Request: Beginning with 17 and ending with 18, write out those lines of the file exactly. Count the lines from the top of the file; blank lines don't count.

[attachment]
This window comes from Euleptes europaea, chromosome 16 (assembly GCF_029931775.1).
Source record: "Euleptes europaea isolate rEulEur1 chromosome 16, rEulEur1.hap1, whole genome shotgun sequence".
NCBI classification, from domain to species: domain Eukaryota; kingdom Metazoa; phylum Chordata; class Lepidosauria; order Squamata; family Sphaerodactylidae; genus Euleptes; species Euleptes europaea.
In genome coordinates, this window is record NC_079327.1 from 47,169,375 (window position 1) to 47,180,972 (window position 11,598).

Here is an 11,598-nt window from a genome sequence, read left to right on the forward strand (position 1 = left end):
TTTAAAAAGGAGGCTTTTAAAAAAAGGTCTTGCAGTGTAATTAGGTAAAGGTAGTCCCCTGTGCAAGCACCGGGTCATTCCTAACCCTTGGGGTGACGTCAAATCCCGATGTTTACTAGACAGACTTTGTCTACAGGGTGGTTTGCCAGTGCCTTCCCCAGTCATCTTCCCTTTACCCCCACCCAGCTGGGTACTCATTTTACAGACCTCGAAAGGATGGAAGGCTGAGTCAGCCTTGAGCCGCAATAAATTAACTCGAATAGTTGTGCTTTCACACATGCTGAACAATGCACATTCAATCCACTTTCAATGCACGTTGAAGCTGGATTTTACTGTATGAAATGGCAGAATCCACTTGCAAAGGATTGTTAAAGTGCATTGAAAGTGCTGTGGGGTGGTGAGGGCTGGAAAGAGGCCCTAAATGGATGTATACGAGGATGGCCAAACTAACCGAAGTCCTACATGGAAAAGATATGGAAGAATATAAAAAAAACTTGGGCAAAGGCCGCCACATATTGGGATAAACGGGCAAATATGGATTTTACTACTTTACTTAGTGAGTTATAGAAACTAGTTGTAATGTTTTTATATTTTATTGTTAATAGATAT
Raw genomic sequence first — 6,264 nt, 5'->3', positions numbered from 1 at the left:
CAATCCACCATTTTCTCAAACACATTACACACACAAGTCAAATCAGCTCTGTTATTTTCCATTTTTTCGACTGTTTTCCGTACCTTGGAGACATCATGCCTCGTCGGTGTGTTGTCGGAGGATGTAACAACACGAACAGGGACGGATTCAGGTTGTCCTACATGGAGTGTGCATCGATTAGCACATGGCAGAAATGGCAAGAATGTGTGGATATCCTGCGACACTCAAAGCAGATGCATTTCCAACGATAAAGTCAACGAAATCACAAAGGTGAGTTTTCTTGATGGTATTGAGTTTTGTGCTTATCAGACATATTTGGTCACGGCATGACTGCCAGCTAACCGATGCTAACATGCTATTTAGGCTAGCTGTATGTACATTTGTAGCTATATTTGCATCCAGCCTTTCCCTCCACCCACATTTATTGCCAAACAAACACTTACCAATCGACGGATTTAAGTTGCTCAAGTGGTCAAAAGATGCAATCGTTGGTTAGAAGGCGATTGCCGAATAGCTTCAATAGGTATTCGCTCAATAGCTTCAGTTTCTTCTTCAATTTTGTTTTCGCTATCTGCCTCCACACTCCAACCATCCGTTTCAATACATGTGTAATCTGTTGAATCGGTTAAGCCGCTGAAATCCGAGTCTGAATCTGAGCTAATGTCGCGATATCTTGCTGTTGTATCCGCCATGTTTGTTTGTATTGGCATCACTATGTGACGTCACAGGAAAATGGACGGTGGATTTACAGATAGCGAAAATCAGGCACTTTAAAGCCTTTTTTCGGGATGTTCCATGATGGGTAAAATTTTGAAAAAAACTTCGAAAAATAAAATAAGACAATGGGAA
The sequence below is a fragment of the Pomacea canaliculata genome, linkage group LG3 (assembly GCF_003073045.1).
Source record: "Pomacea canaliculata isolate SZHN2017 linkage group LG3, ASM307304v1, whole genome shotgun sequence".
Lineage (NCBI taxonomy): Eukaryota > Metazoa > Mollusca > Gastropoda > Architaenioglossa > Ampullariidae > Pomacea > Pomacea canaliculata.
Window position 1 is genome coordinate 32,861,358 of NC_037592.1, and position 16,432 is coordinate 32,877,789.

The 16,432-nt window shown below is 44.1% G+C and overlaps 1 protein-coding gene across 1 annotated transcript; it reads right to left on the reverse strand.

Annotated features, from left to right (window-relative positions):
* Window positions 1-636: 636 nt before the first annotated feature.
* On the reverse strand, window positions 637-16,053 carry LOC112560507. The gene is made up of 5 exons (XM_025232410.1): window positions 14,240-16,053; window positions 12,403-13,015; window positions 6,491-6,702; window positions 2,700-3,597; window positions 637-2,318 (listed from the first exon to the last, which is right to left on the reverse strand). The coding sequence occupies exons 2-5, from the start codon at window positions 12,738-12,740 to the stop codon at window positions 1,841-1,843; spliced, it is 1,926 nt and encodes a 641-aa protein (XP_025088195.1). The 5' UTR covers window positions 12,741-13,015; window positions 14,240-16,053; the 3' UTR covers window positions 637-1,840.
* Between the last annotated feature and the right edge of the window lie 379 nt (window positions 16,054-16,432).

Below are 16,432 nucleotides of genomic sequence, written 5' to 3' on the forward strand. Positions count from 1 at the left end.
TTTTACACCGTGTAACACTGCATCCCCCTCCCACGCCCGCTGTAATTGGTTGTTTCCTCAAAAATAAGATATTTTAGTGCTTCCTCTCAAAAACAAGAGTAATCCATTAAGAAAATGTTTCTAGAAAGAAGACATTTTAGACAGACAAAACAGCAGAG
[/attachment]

* Between the last annotated feature and the right edge of the window lie 379 nt (window positions 16,054-16,432).

Below are 16,432 nucleotides of genomic sequence, written 5' to 3' on the forward strand. Positions count from 1 at the left end.